The Five Most Underrated NHL Players of All-Time

underrated nhl players
2003 Season: Player Mike Richter of the New York Rangers. (Photo by Bruce Bennett Studios via Getty Images Studios/Getty Images)

Underrated is an interesting word. It obviously implies capability, even greatness in some instances. But due to the ever-changing nature of the world of sport, some players achievements are often lost to the sands of history. Only to be remembered by the fans that they helped to entertain.

Today, I’m going to give due respect to the five players, in my opinion, that are the most underrated in NHL history.

The Five Most Underrated NHL Players of All-Time

5. Peter Bondra

Banzai Bondra was quite the find for the Washington Capitals in the early 1990s. Possibly the most underrated sniper in NHL history, Peter the Great would become the 37th NHL player to score 500 goals. Quite the feat. However, the man nicknamed the secret weapon is often forgotten when people name some of the great snipers in NHL history. In this writer’s humble opinion, that is a crying shame.

4. Adam Oates

Considered by all who watched him be one of the finest playmakers to lace up a pair of skates, Oates fed three separate 50 goal scorers over his career. The aforementioned Bondra, Brett Hull, and Cam Neely. Oates wasn’t the most flashy offensive player, but he was excellent at setting people up and battling for pucks in corners. Every team needs a center that isn’t afraid of dirty work and he excelled at it.

3. Peter Stastny

What is it about NHL greats named Peter being massively underrated in the greater scheme of things? Stastny was a pioneer in the NHL. Born in former Czechoslovakia, he and his brother Anton would defect from a communist regime and play for the Quebec Nordiques throughout the 80s. The second most prolific scorer of the decade, he would go on to a well-deserved Hall of Fame career. However, due to the fact that he played second fiddle to one Wayne Gretzky, he can often be forgotten.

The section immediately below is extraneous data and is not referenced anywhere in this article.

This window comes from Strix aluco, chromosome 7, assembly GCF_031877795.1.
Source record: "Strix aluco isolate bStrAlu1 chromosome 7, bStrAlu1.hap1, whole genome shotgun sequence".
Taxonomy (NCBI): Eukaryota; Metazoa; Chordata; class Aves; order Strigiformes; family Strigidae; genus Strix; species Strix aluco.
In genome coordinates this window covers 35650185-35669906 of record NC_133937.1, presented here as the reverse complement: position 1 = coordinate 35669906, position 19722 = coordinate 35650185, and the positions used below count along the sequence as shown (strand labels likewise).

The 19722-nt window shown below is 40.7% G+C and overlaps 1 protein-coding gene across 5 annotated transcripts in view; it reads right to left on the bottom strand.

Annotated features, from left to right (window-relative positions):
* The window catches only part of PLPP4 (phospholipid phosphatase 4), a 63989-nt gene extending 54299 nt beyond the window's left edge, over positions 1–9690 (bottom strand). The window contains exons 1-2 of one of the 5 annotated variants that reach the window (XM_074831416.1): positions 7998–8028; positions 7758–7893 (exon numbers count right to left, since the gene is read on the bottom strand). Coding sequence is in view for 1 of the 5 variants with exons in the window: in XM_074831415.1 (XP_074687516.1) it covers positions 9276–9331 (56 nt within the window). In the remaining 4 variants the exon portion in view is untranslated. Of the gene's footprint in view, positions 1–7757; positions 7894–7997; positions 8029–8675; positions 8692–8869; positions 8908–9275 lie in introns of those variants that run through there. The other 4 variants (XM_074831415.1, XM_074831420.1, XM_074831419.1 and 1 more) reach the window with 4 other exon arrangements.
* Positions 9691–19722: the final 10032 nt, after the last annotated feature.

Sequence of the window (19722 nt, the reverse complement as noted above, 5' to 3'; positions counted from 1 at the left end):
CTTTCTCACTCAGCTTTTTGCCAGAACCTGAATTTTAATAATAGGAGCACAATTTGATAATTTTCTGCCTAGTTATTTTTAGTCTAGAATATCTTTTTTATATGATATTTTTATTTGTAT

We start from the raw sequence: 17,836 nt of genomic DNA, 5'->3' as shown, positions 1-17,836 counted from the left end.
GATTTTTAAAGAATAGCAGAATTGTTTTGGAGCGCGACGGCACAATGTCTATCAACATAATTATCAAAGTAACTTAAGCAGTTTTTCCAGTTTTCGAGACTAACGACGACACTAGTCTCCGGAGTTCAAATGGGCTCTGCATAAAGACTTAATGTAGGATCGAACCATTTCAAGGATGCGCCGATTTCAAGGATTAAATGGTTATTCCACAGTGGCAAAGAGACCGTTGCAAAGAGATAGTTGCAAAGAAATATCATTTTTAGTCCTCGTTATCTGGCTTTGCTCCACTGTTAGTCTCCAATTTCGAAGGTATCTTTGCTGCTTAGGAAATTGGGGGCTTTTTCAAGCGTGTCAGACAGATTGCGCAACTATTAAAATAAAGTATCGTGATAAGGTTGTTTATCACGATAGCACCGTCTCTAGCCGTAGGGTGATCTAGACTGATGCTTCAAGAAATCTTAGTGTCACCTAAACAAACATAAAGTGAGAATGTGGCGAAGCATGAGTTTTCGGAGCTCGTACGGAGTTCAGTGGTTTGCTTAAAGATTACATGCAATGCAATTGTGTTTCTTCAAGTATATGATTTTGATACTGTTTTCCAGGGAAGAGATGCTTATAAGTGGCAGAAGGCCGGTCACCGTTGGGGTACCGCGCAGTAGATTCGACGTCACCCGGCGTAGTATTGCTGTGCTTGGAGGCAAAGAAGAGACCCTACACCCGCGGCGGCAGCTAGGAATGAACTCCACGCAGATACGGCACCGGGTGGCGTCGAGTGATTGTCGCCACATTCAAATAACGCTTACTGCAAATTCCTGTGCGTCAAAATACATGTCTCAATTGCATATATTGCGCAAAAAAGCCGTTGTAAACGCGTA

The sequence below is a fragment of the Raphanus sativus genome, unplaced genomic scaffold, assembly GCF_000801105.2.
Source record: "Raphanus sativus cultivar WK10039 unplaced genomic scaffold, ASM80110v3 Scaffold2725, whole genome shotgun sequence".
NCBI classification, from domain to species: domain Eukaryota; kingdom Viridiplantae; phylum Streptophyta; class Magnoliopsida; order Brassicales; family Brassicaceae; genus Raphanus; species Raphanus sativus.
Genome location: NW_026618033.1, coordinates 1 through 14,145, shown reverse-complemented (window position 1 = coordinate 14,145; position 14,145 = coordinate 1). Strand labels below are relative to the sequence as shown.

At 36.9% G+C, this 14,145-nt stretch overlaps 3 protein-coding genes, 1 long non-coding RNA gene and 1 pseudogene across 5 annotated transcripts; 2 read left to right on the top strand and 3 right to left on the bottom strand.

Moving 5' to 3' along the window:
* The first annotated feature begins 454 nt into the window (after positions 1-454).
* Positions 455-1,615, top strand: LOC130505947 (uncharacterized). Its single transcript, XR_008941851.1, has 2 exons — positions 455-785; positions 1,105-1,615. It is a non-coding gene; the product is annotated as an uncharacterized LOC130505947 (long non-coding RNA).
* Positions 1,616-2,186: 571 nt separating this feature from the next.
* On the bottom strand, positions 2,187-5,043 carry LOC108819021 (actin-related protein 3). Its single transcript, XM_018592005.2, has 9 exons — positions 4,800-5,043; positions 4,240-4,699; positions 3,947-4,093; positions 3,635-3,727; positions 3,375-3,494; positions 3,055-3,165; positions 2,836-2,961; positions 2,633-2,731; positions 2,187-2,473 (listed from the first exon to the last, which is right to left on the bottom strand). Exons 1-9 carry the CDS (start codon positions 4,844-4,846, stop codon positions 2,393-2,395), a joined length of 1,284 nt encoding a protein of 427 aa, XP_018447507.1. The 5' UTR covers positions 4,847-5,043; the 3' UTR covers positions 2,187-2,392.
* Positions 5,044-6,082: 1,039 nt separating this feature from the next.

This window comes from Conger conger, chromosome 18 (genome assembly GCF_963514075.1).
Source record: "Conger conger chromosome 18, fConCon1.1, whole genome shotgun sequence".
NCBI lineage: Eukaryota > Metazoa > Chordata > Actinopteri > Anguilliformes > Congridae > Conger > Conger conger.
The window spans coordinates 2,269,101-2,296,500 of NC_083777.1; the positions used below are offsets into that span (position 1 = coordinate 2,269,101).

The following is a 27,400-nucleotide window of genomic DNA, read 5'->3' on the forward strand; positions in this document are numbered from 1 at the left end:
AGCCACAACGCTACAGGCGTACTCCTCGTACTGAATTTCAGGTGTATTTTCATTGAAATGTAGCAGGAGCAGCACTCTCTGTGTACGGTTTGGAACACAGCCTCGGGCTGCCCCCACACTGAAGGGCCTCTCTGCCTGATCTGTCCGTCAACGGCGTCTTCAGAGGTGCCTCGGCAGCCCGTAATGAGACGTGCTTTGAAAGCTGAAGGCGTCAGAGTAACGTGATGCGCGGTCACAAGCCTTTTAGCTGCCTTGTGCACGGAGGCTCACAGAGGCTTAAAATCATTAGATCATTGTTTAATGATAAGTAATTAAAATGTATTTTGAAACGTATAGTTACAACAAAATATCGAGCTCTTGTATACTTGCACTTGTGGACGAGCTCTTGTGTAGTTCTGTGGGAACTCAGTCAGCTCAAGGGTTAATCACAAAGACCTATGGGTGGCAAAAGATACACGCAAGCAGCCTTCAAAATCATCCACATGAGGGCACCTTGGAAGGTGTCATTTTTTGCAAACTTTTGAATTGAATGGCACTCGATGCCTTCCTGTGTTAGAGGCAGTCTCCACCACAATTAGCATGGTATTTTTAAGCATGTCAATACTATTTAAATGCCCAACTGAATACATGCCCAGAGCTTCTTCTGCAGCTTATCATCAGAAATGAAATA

2. Mike Richter

The most famous New York Rangers goalie before Henrik Lundqvist, Richter, as far as great goalies in the 90s go, is often forgotten outside of the bright lights of New York. He also holds the distinction of being one of the few goalies that Mike Keenan didn’t run out of town after he took over as the team’s head coach. Richter had ice in his veins and it was perfectly displayed when he famously stopped Pavel Bure on a penalty shot in 1994.

1. Curtis Joseph

How is Cujo fifth all-time in wins and not in the Hall of Fame? How?! I’m getting a bit more into personal taste but Joseph, aside from a rough tenure with the Detroit Red Wings was lights out wherever he went. Joseph went undrafted but finished in the top five in all-time wins. In a career that took him many places in the league, Cujo always seemed to play his best in the playoffs. White-hot goaltending can often mask a lot of talent inefficiencies, and Joseph played his best when his teams were usually flat-footed. To exemplify this, re-watch the 1997 playoff series between Edmonton and Dallas and look at this save in game 7.

That, and a bit of personal bias here, Joseph had one of the best mask designs of all time. His and Ed Belfour‘s masks are all-time favorites.

The Final Horn

Underrated is a very odd word. Implying in some instances greatness, but forgotten or understated greatness. There are many more players that fall into that category throughout the wide world of sports but these five deserve more recognition throughout NHL circles.

Did I miss anyone? Feel free to tweet me @Nero_Alucard and be sure to follow the Last Word on sports on all social media for the latest.

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